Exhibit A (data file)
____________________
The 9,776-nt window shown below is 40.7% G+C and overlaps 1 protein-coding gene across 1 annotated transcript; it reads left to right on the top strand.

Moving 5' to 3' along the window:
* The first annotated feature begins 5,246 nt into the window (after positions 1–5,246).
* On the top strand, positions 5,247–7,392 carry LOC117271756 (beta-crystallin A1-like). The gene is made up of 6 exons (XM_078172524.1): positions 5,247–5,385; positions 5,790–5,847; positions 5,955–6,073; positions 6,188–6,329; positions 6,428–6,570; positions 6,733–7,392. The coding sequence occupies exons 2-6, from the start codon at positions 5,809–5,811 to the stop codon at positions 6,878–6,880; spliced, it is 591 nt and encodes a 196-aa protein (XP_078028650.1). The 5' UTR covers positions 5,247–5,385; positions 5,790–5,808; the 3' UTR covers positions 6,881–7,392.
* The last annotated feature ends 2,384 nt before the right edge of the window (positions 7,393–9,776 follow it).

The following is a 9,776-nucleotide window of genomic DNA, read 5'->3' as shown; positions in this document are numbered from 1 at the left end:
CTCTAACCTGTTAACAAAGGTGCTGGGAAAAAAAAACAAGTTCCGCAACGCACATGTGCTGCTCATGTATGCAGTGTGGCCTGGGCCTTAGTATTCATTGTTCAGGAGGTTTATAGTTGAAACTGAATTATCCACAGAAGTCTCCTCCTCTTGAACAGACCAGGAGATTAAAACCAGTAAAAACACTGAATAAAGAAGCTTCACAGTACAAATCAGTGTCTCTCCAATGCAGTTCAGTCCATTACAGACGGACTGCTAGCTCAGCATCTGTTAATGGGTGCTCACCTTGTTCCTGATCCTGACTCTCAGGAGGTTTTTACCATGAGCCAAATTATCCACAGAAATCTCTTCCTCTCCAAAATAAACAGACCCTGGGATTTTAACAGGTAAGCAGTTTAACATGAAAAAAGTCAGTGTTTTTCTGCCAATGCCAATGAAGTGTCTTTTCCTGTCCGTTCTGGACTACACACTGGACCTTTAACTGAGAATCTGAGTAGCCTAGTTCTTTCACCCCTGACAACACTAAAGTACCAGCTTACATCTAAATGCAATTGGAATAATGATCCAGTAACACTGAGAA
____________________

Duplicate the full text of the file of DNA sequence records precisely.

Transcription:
The 9,776-nt window shown below is 40.7% G+C and overlaps 1 protein-coding gene across 1 annotated transcript; it reads left to right on the top strand.

Moving 5' to 3' along the window:
* The first annotated feature begins 5,246 nt into the window (after positions 1–5,246).
* On the top strand, positions 5,247–7,392 carry LOC117271756 (beta-crystallin A1-like). The gene is made up of 6 exons (XM_078172524.1): positions 5,247–5,385; positions 5,790–5,847; positions 5,955–6,073; positions 6,188–6,329; positions 6,428–6,570; positions 6,733–7,392. The coding sequence occupies exons 2-6, from the start codon at positions 5,809–5,811 to the stop codon at positions 6,878–6,880; spliced, it is 591 nt and encodes a 196-aa protein (XP_078028650.1). The 5' UTR covers positions 5,247–5,385; positions 5,790–5,808; the 3' UTR covers positions 6,881–7,392.
* The last annotated feature ends 2,384 nt before the right edge of the window (positions 7,393–9,776 follow it).

The following is a 9,776-nucleotide window of genomic DNA, read 5'->3' as shown; positions in this document are numbered from 1 at the left end:
CTCTAACCTGTTAACAAAGGTGCTGGGAAAAAAAAACAAGTTCCGCAACGCACATGTGCTGCTCATGTATGCAGTGTGGCCTGGGCCTTAGTATTCATTGTTCAGGAGGTTTATAGTTGAAACTGAATTATCCACAGAAGTCTCCTCCTCTTGAACAGACCAGGAGATTAAAACCAGTAAAAACACTGAATAAAGAAGCTTCACAGTACAAATCAGTGTCTCTCCAATGCAGTTCAGTCCATTACAGACGGACTGCTAGCTCAGCATCTGTTAATGGGTGCTCACCTTGTTCCTGATCCTGACTCTCAGGAGGTTTTTACCATGAGCCAAATTATCCACAGAAATCTCTTCCTCTCCAAAATAAACAGACCCTGGGATTTTAACAGGTAAGCAGTTTAACATGAAAAAAGTCAGTGTTTTTCTGCCAATGCCAATGAAGTGTCTTTTCCTGTCCGTTCTGGACTACACACTGGACCTTTAACTGAGAATCTGAGTAGCCTAGTTCTTTCACCCCTGACAACACTAAAGTACCAGCTTACATCTAAATGCAATTGGAATAATGATCCAGTAACACTGAGAA